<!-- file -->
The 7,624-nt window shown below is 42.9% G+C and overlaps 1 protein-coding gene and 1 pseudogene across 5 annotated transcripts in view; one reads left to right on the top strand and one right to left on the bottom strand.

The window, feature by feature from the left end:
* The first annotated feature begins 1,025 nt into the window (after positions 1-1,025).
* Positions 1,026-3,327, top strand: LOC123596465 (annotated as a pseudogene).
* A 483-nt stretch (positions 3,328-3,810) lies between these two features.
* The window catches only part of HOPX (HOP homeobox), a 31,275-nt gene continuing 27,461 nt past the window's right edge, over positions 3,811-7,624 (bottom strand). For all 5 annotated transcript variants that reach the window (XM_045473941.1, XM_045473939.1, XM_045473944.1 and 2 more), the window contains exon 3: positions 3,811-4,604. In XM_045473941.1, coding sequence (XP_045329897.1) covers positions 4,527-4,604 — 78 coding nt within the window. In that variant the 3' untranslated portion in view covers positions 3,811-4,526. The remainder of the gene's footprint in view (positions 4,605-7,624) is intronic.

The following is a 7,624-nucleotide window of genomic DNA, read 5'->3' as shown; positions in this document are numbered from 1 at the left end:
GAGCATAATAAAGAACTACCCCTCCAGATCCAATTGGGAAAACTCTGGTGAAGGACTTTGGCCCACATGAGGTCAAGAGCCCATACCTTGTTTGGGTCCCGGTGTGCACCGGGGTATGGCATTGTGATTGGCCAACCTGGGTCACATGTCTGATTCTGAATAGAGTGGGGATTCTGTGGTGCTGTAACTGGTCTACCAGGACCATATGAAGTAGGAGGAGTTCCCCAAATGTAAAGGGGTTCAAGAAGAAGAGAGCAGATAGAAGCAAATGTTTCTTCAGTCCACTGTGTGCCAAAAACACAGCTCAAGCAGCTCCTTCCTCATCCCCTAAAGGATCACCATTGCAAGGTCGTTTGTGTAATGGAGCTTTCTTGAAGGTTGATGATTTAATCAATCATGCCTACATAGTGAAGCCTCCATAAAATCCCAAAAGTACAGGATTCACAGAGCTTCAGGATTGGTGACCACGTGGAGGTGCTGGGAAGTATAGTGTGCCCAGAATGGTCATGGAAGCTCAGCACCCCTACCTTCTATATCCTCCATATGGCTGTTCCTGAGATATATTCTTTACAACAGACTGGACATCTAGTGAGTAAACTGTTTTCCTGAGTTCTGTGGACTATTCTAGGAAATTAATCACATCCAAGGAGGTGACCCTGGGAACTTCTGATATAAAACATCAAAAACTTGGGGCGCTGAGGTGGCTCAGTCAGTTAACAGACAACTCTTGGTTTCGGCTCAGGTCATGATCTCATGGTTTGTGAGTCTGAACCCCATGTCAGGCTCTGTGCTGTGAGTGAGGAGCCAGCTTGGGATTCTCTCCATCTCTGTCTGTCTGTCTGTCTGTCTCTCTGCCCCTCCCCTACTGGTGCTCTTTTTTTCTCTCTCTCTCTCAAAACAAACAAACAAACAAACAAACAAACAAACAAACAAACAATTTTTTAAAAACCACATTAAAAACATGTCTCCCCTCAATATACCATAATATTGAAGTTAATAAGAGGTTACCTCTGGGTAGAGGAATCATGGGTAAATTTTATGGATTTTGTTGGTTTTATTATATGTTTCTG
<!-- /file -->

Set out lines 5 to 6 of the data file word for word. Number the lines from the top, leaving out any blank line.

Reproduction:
* A 483-nt stretch (positions 3,328-3,810) lies between these two features.
* The window catches only part of HOPX (HOP homeobox), a 31,275-nt gene continuing 27,461 nt past the window's right edge, over positions 3,811-7,624 (bottom strand). For all 5 annotated transcript variants that reach the window (XM_045473941.1, XM_045473939.1, XM_045473944.1 and 2 more), the window contains exon 3: positions 3,811-4,604. In XM_045473941.1, coding sequence (XP_045329897.1) covers positions 4,527-4,604 — 78 coding nt within the window. In that variant the 3' untranslated portion in view covers positions 3,811-4,526. The remainder of the gene's footprint in view (positions 4,605-7,624) is intronic.